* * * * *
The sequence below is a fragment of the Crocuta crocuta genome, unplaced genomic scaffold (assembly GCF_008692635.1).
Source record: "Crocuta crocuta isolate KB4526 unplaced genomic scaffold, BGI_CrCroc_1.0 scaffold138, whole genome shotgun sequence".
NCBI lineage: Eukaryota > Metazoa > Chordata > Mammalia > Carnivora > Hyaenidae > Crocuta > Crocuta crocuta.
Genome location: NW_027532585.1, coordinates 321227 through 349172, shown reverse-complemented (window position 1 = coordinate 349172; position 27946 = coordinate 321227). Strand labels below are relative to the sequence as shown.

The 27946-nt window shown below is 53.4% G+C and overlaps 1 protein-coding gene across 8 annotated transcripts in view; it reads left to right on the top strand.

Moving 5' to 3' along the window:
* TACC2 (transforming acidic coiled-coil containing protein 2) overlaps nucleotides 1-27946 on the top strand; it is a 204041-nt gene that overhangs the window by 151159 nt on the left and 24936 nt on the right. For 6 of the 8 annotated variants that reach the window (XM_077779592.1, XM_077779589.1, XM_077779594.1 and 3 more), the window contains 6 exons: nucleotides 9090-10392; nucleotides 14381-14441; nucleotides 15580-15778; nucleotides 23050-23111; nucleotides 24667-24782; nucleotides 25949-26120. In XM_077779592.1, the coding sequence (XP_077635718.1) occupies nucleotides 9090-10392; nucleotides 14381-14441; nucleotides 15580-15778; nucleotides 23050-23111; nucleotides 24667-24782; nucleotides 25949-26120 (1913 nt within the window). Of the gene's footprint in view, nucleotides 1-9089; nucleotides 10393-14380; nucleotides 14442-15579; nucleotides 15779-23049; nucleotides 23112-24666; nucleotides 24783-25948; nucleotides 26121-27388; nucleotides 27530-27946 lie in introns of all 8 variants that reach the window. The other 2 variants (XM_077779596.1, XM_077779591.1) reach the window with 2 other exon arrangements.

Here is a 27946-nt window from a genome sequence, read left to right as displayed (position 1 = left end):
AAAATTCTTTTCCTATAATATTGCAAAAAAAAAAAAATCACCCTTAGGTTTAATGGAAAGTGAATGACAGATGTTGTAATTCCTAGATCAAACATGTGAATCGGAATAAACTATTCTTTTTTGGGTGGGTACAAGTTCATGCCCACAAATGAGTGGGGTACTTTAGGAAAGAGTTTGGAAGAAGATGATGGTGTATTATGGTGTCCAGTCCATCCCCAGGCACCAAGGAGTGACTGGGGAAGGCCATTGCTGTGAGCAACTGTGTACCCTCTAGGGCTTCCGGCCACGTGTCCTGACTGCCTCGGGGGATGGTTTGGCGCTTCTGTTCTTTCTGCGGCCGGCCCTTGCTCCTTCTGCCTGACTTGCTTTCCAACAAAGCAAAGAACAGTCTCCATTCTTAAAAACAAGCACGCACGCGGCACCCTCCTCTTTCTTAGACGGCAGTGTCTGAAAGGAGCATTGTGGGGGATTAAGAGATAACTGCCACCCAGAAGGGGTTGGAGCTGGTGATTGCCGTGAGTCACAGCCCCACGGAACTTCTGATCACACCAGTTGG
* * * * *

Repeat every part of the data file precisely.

The sequence below is a fragment of the Crocuta crocuta genome, unplaced genomic scaffold (assembly GCF_008692635.1).
Source record: "Crocuta crocuta isolate KB4526 unplaced genomic scaffold, BGI_CrCroc_1.0 scaffold138, whole genome shotgun sequence".
NCBI lineage: Eukaryota > Metazoa > Chordata > Mammalia > Carnivora > Hyaenidae > Crocuta > Crocuta crocuta.
Genome location: NW_027532585.1, coordinates 321227 through 349172, shown reverse-complemented (window position 1 = coordinate 349172; position 27946 = coordinate 321227). Strand labels below are relative to the sequence as shown.

The 27946-nt window shown below is 53.4% G+C and overlaps 1 protein-coding gene across 8 annotated transcripts in view; it reads left to right on the top strand.

Moving 5' to 3' along the window:
* TACC2 (transforming acidic coiled-coil containing protein 2) overlaps nucleotides 1-27946 on the top strand; it is a 204041-nt gene that overhangs the window by 151159 nt on the left and 24936 nt on the right. For 6 of the 8 annotated variants that reach the window (XM_077779592.1, XM_077779589.1, XM_077779594.1 and 3 more), the window contains 6 exons: nucleotides 9090-10392; nucleotides 14381-14441; nucleotides 15580-15778; nucleotides 23050-23111; nucleotides 24667-24782; nucleotides 25949-26120. In XM_077779592.1, the coding sequence (XP_077635718.1) occupies nucleotides 9090-10392; nucleotides 14381-14441; nucleotides 15580-15778; nucleotides 23050-23111; nucleotides 24667-24782; nucleotides 25949-26120 (1913 nt within the window). Of the gene's footprint in view, nucleotides 1-9089; nucleotides 10393-14380; nucleotides 14442-15579; nucleotides 15779-23049; nucleotides 23112-24666; nucleotides 24783-25948; nucleotides 26121-27388; nucleotides 27530-27946 lie in introns of all 8 variants that reach the window. The other 2 variants (XM_077779596.1, XM_077779591.1) reach the window with 2 other exon arrangements.

Here is a 27946-nt window from a genome sequence, read left to right as displayed (position 1 = left end):
AAAATTCTTTTCCTATAATATTGCAAAAAAAAAAAAATCACCCTTAGGTTTAATGGAAAGTGAATGACAGATGTTGTAATTCCTAGATCAAACATGTGAATCGGAATAAACTATTCTTTTTTGGGTGGGTACAAGTTCATGCCCACAAATGAGTGGGGTACTTTAGGAAAGAGTTTGGAAGAAGATGATGGTGTATTATGGTGTCCAGTCCATCCCCAGGCACCAAGGAGTGACTGGGGAAGGCCATTGCTGTGAGCAACTGTGTACCCTCTAGGGCTTCCGGCCACGTGTCCTGACTGCCTCGGGGGATGGTTTGGCGCTTCTGTTCTTTCTGCGGCCGGCCCTTGCTCCTTCTGCCTGACTTGCTTTCCAACAAAGCAAAGAACAGTCTCCATTCTTAAAAACAAGCACGCACGCGGCACCCTCCTCTTTCTTAGACGGCAGTGTCTGAAAGGAGCATTGTGGGGGATTAAGAGATAACTGCCACCCAGAAGGGGTTGGAGCTGGTGATTGCCGTGAGTCACAGCCCCACGGAACTTCTGATCACACCAGTTGG